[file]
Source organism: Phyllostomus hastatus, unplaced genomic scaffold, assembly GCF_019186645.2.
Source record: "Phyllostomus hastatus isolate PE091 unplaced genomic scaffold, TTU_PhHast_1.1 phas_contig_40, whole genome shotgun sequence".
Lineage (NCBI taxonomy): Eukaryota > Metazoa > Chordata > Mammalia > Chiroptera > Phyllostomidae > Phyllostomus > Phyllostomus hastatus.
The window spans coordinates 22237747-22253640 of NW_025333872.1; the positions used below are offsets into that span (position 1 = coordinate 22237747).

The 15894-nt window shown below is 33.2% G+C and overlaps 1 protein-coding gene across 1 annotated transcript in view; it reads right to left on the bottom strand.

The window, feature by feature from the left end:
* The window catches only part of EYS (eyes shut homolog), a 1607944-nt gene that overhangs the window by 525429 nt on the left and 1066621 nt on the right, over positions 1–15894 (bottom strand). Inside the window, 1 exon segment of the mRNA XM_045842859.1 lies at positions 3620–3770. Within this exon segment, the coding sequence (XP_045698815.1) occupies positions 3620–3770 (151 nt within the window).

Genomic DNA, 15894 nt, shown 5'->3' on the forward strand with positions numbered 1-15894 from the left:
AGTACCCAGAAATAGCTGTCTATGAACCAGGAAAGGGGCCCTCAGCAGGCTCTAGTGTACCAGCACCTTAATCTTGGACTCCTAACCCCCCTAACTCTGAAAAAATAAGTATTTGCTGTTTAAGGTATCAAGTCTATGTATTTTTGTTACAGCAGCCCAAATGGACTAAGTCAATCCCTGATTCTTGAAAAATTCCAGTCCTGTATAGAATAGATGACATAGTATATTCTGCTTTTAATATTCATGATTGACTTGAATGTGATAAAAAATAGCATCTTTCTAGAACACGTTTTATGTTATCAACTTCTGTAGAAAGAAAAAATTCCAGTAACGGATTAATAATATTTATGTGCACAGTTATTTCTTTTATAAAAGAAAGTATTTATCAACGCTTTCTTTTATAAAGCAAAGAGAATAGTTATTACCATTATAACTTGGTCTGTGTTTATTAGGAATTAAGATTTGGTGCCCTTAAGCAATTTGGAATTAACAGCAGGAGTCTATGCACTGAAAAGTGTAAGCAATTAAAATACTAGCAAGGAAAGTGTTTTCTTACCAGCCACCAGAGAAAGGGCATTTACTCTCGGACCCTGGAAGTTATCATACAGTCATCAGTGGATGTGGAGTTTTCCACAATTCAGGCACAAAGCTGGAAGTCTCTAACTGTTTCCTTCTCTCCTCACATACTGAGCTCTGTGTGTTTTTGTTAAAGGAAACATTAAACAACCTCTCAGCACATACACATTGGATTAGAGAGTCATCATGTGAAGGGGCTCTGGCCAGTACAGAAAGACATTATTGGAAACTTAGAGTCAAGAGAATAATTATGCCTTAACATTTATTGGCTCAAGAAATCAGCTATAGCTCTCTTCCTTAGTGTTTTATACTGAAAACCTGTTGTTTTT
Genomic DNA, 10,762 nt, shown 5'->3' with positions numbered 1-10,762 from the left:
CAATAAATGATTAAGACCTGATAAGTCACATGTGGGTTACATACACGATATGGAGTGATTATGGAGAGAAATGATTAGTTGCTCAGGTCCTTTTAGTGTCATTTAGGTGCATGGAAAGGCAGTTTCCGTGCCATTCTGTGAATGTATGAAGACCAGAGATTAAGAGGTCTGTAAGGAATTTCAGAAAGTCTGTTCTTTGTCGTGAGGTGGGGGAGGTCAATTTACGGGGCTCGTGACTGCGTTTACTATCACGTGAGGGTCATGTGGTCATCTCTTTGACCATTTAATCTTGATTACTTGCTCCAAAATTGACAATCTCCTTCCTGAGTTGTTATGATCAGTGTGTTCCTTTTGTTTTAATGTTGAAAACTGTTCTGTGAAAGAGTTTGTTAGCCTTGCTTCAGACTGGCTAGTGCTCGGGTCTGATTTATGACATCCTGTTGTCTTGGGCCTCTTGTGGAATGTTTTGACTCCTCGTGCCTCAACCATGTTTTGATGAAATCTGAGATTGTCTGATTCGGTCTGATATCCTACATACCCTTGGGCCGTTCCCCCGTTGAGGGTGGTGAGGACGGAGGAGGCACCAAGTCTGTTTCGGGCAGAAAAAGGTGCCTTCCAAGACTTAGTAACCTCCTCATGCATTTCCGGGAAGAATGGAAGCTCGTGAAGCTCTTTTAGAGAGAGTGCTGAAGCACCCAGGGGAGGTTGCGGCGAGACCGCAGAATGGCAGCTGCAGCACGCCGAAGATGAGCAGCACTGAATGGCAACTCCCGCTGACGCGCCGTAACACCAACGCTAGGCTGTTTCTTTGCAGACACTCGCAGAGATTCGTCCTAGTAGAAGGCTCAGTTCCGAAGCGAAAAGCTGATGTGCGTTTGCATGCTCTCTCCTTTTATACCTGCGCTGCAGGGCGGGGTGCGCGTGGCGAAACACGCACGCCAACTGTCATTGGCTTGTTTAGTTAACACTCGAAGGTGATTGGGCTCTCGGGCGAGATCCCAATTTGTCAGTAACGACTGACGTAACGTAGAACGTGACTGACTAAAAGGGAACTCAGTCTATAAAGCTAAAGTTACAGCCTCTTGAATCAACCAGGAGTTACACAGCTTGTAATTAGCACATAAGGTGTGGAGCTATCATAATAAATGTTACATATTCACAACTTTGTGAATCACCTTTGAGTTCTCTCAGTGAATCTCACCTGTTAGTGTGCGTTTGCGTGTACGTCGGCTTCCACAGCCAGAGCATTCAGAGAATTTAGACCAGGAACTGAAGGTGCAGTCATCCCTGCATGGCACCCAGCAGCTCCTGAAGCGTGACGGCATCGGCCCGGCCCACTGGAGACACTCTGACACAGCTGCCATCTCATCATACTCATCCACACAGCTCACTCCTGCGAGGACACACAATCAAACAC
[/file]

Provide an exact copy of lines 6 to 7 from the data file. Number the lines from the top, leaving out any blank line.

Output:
The window, feature by feature from the left end:
* The window catches only part of EYS (eyes shut homolog), a 1607944-nt gene that overhangs the window by 525429 nt on the left and 1066621 nt on the right, over positions 1–15894 (bottom strand). Inside the window, 1 exon segment of the mRNA XM_045842859.1 lies at positions 3620–3770. Within this exon segment, the coding sequence (XP_045698815.1) occupies positions 3620–3770 (151 nt within the window).